There once was a plot line hard hittin
But the writer was best known for quittin’
“No time to write,” she did fret
No one objected, I bet
So she never got anything written.
Ahem. So. Now that these lines have demonstrated that your competition for poet laureate is at a safe distance, perhaps you are primed to discuss a more uncomfortable subject regarding lines. More specifically, deadlines and goal lines. Bear with me.
The Emotional Divide.
The most often cited origin of the term “deadline” is the line that, if crossed by a prisoner, allowed the guards to shoot at will. Perhaps that’s why writers facing a deadline feel they are “under the gun?” Goal Lines, on the other hand, are something we simply strive for (in sports, for example).
In short, while we seek the goal line, we are instinctively repelled by the deadline.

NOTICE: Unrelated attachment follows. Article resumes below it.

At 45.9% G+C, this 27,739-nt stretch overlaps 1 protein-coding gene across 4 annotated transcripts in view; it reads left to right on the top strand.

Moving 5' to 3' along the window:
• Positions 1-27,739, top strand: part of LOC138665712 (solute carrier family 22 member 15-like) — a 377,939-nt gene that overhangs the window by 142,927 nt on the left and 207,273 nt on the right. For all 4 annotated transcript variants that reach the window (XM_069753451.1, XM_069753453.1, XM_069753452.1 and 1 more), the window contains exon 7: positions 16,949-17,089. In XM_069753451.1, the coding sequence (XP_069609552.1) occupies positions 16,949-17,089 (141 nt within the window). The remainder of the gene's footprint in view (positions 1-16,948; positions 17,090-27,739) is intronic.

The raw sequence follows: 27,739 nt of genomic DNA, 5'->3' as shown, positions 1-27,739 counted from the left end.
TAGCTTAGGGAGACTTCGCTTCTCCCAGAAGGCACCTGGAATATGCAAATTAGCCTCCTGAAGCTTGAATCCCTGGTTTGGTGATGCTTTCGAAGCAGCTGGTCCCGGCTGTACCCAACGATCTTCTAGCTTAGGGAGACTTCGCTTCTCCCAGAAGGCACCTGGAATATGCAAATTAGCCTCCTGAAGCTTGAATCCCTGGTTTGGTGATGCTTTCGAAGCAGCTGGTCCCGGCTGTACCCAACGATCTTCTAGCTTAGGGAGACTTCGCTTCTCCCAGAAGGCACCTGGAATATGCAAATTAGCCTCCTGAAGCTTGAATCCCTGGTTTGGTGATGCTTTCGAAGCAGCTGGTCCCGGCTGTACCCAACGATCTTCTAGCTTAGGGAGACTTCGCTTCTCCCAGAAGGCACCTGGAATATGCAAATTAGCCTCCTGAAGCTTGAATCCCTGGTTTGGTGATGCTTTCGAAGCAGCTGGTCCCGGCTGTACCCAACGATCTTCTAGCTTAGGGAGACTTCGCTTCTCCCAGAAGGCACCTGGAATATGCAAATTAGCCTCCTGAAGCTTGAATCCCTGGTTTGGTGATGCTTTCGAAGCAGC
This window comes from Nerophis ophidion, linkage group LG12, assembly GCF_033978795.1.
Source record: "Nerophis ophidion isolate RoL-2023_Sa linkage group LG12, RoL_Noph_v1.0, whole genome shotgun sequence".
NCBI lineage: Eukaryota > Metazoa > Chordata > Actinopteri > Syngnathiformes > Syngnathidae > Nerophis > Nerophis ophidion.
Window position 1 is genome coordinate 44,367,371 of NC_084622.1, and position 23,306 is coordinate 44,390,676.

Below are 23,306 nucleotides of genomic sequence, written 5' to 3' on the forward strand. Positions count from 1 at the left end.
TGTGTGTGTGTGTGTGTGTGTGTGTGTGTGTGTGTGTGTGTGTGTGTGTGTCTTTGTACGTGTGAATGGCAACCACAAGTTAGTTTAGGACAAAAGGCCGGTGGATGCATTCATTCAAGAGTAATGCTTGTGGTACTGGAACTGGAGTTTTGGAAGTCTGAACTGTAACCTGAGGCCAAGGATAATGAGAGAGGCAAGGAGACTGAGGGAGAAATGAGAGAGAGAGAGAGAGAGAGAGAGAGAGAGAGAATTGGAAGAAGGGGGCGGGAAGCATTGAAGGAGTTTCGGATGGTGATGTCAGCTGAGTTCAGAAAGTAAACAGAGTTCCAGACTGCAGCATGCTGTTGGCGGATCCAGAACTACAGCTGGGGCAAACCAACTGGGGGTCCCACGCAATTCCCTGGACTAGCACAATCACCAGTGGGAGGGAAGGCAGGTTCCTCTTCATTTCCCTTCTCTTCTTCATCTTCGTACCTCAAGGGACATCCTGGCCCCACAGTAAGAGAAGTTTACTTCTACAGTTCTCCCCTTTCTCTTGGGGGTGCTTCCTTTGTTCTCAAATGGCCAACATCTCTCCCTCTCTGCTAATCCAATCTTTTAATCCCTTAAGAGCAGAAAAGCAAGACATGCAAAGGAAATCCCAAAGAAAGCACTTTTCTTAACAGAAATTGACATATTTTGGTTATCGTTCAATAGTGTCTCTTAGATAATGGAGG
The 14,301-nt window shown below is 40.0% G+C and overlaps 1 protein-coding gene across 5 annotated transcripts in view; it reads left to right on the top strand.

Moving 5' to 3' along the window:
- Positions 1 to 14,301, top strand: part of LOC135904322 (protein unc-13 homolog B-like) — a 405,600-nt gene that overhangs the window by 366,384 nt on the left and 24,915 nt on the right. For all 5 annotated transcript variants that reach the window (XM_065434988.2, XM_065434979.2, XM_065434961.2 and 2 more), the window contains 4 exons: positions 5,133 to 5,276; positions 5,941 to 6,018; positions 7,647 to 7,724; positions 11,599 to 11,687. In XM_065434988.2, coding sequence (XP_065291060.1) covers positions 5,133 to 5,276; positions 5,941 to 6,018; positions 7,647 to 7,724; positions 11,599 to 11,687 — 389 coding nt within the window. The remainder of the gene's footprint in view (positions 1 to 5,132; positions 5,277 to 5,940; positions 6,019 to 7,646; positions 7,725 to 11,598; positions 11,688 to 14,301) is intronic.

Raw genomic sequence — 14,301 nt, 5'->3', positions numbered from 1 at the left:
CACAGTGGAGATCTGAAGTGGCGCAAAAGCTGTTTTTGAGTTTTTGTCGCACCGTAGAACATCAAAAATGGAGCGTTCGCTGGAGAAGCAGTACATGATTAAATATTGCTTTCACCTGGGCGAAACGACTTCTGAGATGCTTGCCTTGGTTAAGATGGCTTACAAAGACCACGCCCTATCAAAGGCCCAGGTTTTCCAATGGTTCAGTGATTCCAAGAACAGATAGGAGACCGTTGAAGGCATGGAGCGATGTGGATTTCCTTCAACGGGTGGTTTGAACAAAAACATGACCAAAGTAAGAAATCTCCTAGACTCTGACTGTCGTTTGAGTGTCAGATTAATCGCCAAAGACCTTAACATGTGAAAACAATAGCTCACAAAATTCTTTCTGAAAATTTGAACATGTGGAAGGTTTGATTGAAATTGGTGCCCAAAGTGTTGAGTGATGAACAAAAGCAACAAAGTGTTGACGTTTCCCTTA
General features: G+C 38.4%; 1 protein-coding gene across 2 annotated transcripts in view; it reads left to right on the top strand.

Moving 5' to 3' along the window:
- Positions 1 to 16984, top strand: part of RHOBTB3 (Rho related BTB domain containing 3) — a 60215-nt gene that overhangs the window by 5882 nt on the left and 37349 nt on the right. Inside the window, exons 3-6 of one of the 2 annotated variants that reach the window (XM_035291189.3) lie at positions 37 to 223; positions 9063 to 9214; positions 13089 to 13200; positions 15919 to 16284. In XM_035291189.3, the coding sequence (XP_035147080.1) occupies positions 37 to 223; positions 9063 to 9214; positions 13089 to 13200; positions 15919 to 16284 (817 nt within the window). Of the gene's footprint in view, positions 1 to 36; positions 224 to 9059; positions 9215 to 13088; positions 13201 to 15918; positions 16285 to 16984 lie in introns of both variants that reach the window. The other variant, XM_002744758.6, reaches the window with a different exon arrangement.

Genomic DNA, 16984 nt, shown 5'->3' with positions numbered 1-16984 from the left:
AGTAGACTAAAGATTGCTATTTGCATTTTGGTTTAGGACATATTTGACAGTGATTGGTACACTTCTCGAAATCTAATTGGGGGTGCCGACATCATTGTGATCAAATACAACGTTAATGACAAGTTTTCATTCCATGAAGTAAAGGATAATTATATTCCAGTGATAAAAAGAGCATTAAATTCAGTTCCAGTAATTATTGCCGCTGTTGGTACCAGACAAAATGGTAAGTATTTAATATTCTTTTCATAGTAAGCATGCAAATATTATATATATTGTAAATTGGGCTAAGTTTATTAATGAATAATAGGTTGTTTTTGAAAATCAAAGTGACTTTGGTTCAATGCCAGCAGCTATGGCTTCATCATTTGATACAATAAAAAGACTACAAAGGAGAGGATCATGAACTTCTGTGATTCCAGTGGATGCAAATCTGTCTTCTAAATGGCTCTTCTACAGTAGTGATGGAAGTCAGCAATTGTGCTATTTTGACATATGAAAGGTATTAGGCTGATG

The emotional divide between the two types of lines is amplified by something we human beings value: control. This is probably the only time when the published author envies the unpublished writer. The writer has a goal line, set by him or herself. The published author has a deadline, set by someone else.
But the virtue of the goal line, as I see it, is also its chief defect. While a deadline must be hit or else we are . . . well . . . dead. A goal line is something we try to reach. We say we’re trying to reach a certain goal. Well, trying just isn’t going to cut it, mister. May I go so far as to suggest to you that goals can be our downfall? [Read more…]